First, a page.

Horsing around with cowboys
Swinging guns, magic tricks & horse riding are just some of US actor Chris Pratt's fave moments on The Magnificent Seven set
The role of gambler-with-a-heart Josh Farraday in the new reboot of the 1960 western The Magnificent Seven, brought out Chris Pratt's inner little boy.
The 37-year-old US actor jumped at the chance to play Denzel Washington's right-hand man because embodying real-life cowboys and Indians was irresistible to him.
Directed by Antoine Fuqua and currently showing here, The Magnificent Seven revolves around seven outlaws, bounty hunters, gamblers and hired guns who are employed to protect the desperate townsfolk of Rose Creek after it comes under the deadly control of industrialist Bartholomew Bogue (Peter Sarsgaard).
"I'd put it out there that I wanted to do a western, and when I was able to read the story and see the vision for the movie, I got really excited," Pratt tells M at the Four Seasons hotel while attending the Toronto International Film Festival.
"The reason was to get the chance to do the horse and gun training. Getting to hang out with our horse wrangler and all of the real cowboys was an absolute treat. Getting to play with real Colt Peacemakers, .45 long Colts - shooting them, spinning them - was so much fun. We were a bunch of big kids out there."
Pratt's famously jokey personality is on full display. After all, he made his name as the schlubby funny guy on TV sitcom Parks and Recreation. Then, before you could blink an eye, he shed the weight and turned into a movie star.
Farraday is a whiz at card tricks and Pratt says he was an amateur magician as a kid and endlessly practised them.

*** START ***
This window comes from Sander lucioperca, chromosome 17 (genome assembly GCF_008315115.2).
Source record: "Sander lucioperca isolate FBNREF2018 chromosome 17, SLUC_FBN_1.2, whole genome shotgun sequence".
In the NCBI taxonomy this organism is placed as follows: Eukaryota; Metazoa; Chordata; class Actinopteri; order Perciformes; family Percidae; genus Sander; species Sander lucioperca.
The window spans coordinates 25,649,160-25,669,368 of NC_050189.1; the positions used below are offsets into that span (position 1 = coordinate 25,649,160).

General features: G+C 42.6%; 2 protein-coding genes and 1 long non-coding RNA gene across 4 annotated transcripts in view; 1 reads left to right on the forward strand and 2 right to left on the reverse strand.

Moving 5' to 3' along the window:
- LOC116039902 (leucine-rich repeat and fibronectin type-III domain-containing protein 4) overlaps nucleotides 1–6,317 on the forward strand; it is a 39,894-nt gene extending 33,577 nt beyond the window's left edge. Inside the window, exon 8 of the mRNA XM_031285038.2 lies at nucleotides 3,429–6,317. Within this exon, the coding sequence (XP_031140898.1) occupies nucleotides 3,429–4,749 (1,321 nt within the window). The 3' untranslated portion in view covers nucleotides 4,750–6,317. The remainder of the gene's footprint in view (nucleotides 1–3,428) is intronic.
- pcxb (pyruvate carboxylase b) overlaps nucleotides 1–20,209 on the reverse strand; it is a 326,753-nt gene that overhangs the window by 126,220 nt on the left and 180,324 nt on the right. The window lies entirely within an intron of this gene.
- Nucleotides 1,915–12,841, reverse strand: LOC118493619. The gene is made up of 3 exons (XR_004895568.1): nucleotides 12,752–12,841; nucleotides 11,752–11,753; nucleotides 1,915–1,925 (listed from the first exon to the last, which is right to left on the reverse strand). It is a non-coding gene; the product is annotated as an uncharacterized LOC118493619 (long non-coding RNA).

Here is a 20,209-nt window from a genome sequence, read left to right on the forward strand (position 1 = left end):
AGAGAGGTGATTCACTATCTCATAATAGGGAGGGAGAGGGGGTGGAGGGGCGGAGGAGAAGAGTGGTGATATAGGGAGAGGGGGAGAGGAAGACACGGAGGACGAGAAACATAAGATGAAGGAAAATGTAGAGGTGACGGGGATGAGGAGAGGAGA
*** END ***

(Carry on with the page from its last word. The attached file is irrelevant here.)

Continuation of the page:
"On this movie I trained with a magician who taught me a few sleight of hand tricks and the trick I do with the card, that was a trick I really did. It's not like something that they posted in. I practised at home and on set and in my hotel room. It was really fun."
Fuqua was an improviser on the set and required his cast to be available at a moment's notice, so the days were long and the actors - for which Pratt has a "genuine deep affection for" - bonded.
He recalls: "Vincent D'Onofrio was the unofficial captain of our movie. He helped all of us so much, not only just being a friend but also as an adviser and as an acting teacher.
"Ethan Hawke introduced me to all this great music that I hadn't ever heard before. I became a fan of Bob Dylan on this. He curated this really special Beatles album for me. We spent a lot of time smoking cigars, sitting around and talking, drinking, learning about each other, sharing things with each other that we really have never shared with other people. It was deep."
Horse riding training was another thing he enjoyed.
"I'd ridden horses growing up from time to time. I've been thrown off horses because I never really had respect for them. I kind of treated them like a car, you know, like I'd get on, I hit the gas pedal and like why aren't you going, go. I forgot it's a living being. I have a whole new understanding that they're impatient and temperamental and high maintenance and they require care and thought. There's a real connection you can have with this other being which I discovered on this movie."
When Pratt isn't busy headlining blockbusters like Guardians Of The Galaxy, Jurassic World and the upcoming Passengers, he goes bass fishing for fun - something he grew up loving.
He says with a laugh: "I'm talking thousands of hours in my life spent fishing for bass and never catching any. I don't eat bass so I'll just spend all day trying to catch one just to pick it up, look at it and put it back in the water.
"In fact, I like bass fishing way more than acting. One day I'm going to retire and I'm just going to go fishing forever."
His four-year-old son with US actress Anna Faris also goes bass fishing with dad.
"Oh, he's hooked. He's caught his first fish already. He tossed it out on his own. He reeled it in. I got a video of it. The kid's awesome. You know how dads always push their kids into stuff? I'm probably not so subtly going to want my son to be a professional bass fisherman. I'll sponsor him. Come on, kid. You don't need to go to school. We're fishing today," Pratt adds laughingly.